Fugitt noted prices for feed and forage crops have been sluggish, particularly alfalfa because lower fuel costs have allowed dairy farmers to transport hay from Nevada and other surrounding states. With not much incentive to grow those crops, Fugitt said he's looking toward growing more cotton this year, as that is one field crop for which prices have remained steady.

Like Michael, he also has not planted any new alfalfa and may even plow under his existing fields after one or two more cuttings, if prices remain low. In its place, he may plant more almonds. He noted he has already replaced 40 acres of alfalfa with almonds.

Fallowing may still be an option, he said, but more than likely he would plant safflower as a cover crop on that ground to cover any pre-irrigation costs. If it ends up making a marketable crop, he said he would still harvest it.

"We're still not sure what to do," Fugitt said. "We'll probably have to lock it down within the next 30 days or less. We'll be planting cotton probably around March 10."

In terms of water availability, Placer County rice farmer Lorraine Greco said she's about 80 percent certain that she'll be able to receive her full water allotment from the Placer County Water Agency. As such, she's planning to plant all of her acreage this year. At this point, late spring rains would be the only problem that could prevent her from planting on time, she said.

Summer strawberry acreage is projected to be down nearly 27 percent, according to the California Strawberry Commission, although spokeswoman Carolyn O'Donnell said that "could completely change come summer."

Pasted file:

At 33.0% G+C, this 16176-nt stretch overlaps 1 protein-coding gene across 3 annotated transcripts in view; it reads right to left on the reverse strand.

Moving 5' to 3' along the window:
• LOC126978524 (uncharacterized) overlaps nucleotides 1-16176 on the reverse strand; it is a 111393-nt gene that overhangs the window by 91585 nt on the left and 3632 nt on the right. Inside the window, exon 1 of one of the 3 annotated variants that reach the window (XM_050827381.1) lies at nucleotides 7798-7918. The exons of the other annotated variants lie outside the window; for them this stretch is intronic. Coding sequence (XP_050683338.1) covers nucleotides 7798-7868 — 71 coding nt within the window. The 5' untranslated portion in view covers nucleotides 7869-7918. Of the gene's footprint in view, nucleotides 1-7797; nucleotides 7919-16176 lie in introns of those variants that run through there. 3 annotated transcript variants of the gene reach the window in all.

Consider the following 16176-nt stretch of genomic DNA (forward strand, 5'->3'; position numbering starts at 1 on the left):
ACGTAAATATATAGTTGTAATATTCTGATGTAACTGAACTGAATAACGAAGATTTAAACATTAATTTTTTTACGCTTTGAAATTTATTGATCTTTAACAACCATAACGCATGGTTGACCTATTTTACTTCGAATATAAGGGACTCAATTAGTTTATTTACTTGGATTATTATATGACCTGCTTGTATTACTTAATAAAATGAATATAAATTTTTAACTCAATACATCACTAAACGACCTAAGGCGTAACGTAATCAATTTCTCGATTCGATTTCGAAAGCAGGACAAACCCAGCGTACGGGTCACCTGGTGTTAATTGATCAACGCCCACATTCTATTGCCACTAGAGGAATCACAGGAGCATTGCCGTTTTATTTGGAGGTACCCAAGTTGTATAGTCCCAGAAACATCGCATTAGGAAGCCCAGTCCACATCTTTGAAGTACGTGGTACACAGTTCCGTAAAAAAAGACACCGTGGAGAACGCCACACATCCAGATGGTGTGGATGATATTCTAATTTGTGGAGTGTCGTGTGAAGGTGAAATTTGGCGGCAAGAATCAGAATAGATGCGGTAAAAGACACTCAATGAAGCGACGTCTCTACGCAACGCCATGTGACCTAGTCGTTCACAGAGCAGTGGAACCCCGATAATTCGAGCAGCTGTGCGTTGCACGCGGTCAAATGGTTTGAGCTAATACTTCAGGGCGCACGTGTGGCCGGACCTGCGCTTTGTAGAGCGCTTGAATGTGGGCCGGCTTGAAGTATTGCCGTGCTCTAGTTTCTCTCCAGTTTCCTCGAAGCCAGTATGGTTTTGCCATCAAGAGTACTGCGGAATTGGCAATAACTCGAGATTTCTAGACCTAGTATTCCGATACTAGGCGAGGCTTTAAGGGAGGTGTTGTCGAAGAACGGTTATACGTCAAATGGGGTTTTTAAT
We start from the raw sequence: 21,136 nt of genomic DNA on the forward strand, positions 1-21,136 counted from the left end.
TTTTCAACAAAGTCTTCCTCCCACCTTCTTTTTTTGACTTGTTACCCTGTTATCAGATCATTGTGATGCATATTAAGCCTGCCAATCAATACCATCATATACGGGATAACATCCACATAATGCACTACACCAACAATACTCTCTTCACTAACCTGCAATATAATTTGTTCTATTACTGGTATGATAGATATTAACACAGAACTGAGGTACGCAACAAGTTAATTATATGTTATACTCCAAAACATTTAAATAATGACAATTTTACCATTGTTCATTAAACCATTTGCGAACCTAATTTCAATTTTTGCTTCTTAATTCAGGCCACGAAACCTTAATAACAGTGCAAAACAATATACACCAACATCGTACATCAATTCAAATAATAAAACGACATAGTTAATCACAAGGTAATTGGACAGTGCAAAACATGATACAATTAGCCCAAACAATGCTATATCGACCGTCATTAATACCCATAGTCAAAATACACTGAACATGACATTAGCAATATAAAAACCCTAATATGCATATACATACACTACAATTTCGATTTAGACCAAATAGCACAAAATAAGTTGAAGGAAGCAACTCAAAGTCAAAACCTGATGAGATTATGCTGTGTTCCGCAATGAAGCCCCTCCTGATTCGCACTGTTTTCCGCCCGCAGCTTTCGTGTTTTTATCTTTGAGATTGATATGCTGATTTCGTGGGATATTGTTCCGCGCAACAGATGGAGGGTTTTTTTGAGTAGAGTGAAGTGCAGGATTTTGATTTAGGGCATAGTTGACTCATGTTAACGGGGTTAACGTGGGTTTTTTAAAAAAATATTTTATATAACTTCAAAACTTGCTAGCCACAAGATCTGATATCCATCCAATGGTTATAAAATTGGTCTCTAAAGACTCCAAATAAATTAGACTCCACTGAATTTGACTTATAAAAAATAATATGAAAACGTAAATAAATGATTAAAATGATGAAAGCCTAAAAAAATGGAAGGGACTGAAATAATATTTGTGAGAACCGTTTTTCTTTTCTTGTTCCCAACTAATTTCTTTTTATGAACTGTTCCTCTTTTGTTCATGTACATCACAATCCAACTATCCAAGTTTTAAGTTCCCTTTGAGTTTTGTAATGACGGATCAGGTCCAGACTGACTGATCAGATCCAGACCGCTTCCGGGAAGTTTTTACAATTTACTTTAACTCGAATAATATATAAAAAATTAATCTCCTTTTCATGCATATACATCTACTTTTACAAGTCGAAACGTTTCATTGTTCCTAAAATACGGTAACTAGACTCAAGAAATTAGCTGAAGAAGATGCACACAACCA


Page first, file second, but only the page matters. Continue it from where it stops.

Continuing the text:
"It's been a slow progression of things," she said of the state's eroding strawberry acreage.

She noted that while consumer demand for strawberries remains strong, farmers continue to see rising production costs and regulatory restraints that either restrict acreage or where the crop can be grown. Because strawberries require specific climate and growing conditions and are usually grown in the state's coastal region, O'Donnell said, it is not likely for production to move elsewhere. Most of the state's summer production comes from the Oxnard and Santa Maria districts.

Water availability may figure into the projected summer acreage being reduced, she said, but it may also be related to demand and labor availability.

While the El Niño winter has delivered a healthier snowpack and more water to some parts of the state, Ventura County vegetable grower Ed Terry said "rainfall has been nil" for his region. He farms a variety of row crops, including bell peppers, celery, cilantro, spinach and strawberries, all of which he grows on contract. Because he relies on groundwater for nearly all of his irrigation and is concerned about draining his aquifer, he said he may have to scale back 10 percent to 20 percent of his acreage for the first time this year.

"If we don't have a March miracle, I think this time next year it's going to be a more desperate situation in Ventura County," Terry said.

(Ching Lee is an assistant editor of Ag Alert. She may be contacted at

Permission for use is granted, however, credit must be made to the California Farm Bureau Federation when reprinting this item.